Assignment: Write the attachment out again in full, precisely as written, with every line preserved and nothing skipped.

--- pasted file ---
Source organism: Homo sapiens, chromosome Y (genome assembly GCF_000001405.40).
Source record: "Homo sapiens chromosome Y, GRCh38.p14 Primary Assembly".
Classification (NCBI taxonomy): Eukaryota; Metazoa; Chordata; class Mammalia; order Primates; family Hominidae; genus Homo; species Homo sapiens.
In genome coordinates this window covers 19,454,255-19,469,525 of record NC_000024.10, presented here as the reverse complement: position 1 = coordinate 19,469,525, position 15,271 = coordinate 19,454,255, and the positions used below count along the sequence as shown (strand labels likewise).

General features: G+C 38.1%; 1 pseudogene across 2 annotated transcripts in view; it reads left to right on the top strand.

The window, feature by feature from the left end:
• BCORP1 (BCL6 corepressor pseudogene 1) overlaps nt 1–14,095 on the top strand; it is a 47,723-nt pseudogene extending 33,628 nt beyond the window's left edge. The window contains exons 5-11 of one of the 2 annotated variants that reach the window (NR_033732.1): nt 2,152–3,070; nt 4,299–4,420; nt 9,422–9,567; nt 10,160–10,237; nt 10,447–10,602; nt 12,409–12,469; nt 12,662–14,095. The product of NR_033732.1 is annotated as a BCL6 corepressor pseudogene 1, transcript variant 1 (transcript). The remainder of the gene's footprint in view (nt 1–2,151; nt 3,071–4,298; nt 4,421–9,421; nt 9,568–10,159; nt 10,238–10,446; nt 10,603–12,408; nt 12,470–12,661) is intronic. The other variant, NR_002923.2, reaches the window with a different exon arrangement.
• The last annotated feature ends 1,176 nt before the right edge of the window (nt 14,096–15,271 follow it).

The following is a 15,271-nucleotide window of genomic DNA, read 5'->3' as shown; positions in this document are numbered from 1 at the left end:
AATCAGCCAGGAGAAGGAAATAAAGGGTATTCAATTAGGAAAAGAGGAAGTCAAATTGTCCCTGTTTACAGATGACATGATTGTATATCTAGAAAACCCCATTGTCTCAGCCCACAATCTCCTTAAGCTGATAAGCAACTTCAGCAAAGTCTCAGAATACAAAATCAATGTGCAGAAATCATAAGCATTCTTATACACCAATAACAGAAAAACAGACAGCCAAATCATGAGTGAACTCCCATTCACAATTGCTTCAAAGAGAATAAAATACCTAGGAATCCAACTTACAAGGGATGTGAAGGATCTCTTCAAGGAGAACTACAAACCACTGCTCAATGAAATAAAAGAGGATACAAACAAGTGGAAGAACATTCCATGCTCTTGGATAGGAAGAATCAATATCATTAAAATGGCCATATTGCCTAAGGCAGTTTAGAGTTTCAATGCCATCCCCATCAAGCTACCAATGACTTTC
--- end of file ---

Source organism: Homo sapiens, chromosome Y (genome assembly GCF_000001405.40).
Source record: "Homo sapiens chromosome Y, GRCh38.p14 Primary Assembly".
Classification (NCBI taxonomy): Eukaryota; Metazoa; Chordata; class Mammalia; order Primates; family Hominidae; genus Homo; species Homo sapiens.
In genome coordinates this window covers 19,454,255-19,469,525 of record NC_000024.10, presented here as the reverse complement: position 1 = coordinate 19,469,525, position 15,271 = coordinate 19,454,255, and the positions used below count along the sequence as shown (strand labels likewise).

General features: G+C 38.1%; 1 pseudogene across 2 annotated transcripts in view; it reads left to right on the top strand.

The window, feature by feature from the left end:
• BCORP1 (BCL6 corepressor pseudogene 1) overlaps nt 1–14,095 on the top strand; it is a 47,723-nt pseudogene extending 33,628 nt beyond the window's left edge. The window contains exons 5-11 of one of the 2 annotated variants that reach the window (NR_033732.1): nt 2,152–3,070; nt 4,299–4,420; nt 9,422–9,567; nt 10,160–10,237; nt 10,447–10,602; nt 12,409–12,469; nt 12,662–14,095. The product of NR_033732.1 is annotated as a BCL6 corepressor pseudogene 1, transcript variant 1 (transcript). The remainder of the gene's footprint in view (nt 1–2,151; nt 3,071–4,298; nt 4,421–9,421; nt 9,568–10,159; nt 10,238–10,446; nt 10,603–12,408; nt 12,470–12,661) is intronic. The other variant, NR_002923.2, reaches the window with a different exon arrangement.
• The last annotated feature ends 1,176 nt before the right edge of the window (nt 14,096–15,271 follow it).

The following is a 15,271-nucleotide window of genomic DNA, read 5'->3' as shown; positions in this document are numbered from 1 at the left end:
AATCAGCCAGGAGAAGGAAATAAAGGGTATTCAATTAGGAAAAGAGGAAGTCAAATTGTCCCTGTTTACAGATGACATGATTGTATATCTAGAAAACCCCATTGTCTCAGCCCACAATCTCCTTAAGCTGATAAGCAACTTCAGCAAAGTCTCAGAATACAAAATCAATGTGCAGAAATCATAAGCATTCTTATACACCAATAACAGAAAAACAGACAGCCAAATCATGAGTGAACTCCCATTCACAATTGCTTCAAAGAGAATAAAATACCTAGGAATCCAACTTACAAGGGATGTGAAGGATCTCTTCAAGGAGAACTACAAACCACTGCTCAATGAAATAAAAGAGGATACAAACAAGTGGAAGAACATTCCATGCTCTTGGATAGGAAGAATCAATATCATTAAAATGGCCATATTGCCTAAGGCAGTTTAGAGTTTCAATGCCATCCCCATCAAGCTACCAATGACTTTC